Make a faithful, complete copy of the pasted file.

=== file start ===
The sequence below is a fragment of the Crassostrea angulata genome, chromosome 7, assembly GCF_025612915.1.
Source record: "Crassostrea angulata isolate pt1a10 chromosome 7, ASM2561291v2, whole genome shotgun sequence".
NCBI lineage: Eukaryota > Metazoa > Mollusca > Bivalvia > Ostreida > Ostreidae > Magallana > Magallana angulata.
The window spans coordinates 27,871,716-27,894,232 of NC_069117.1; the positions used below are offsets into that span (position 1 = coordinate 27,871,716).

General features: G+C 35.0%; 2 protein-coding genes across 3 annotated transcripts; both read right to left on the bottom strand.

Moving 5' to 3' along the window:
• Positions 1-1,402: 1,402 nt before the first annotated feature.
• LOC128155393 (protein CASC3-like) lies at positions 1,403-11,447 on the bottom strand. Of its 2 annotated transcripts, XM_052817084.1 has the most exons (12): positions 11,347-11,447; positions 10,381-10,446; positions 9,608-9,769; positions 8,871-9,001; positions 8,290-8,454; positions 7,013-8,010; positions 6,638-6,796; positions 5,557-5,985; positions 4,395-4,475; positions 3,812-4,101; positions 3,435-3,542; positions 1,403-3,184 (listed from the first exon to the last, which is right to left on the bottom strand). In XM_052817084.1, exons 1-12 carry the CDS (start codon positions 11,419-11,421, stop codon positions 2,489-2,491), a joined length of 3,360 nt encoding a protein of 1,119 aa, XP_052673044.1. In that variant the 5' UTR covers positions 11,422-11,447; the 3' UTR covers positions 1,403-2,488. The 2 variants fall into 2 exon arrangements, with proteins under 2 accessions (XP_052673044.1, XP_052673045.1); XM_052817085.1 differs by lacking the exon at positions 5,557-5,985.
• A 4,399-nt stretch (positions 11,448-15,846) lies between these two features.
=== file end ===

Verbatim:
The sequence below is a fragment of the Crassostrea angulata genome, chromosome 7, assembly GCF_025612915.1.
Source record: "Crassostrea angulata isolate pt1a10 chromosome 7, ASM2561291v2, whole genome shotgun sequence".
NCBI lineage: Eukaryota > Metazoa > Mollusca > Bivalvia > Ostreida > Ostreidae > Magallana > Magallana angulata.
The window spans coordinates 27,871,716-27,894,232 of NC_069117.1; the positions used below are offsets into that span (position 1 = coordinate 27,871,716).

General features: G+C 35.0%; 2 protein-coding genes across 3 annotated transcripts; both read right to left on the bottom strand.

Moving 5' to 3' along the window:
• Positions 1-1,402: 1,402 nt before the first annotated feature.
• LOC128155393 (protein CASC3-like) lies at positions 1,403-11,447 on the bottom strand. Of its 2 annotated transcripts, XM_052817084.1 has the most exons (12): positions 11,347-11,447; positions 10,381-10,446; positions 9,608-9,769; positions 8,871-9,001; positions 8,290-8,454; positions 7,013-8,010; positions 6,638-6,796; positions 5,557-5,985; positions 4,395-4,475; positions 3,812-4,101; positions 3,435-3,542; positions 1,403-3,184 (listed from the first exon to the last, which is right to left on the bottom strand). In XM_052817084.1, exons 1-12 carry the CDS (start codon positions 11,419-11,421, stop codon positions 2,489-2,491), a joined length of 3,360 nt encoding a protein of 1,119 aa, XP_052673044.1. In that variant the 5' UTR covers positions 11,422-11,447; the 3' UTR covers positions 1,403-2,488. The 2 variants fall into 2 exon arrangements, with proteins under 2 accessions (XP_052673044.1, XP_052673045.1); XM_052817085.1 differs by lacking the exon at positions 5,557-5,985.
• A 4,399-nt stretch (positions 11,448-15,846) lies between these two features.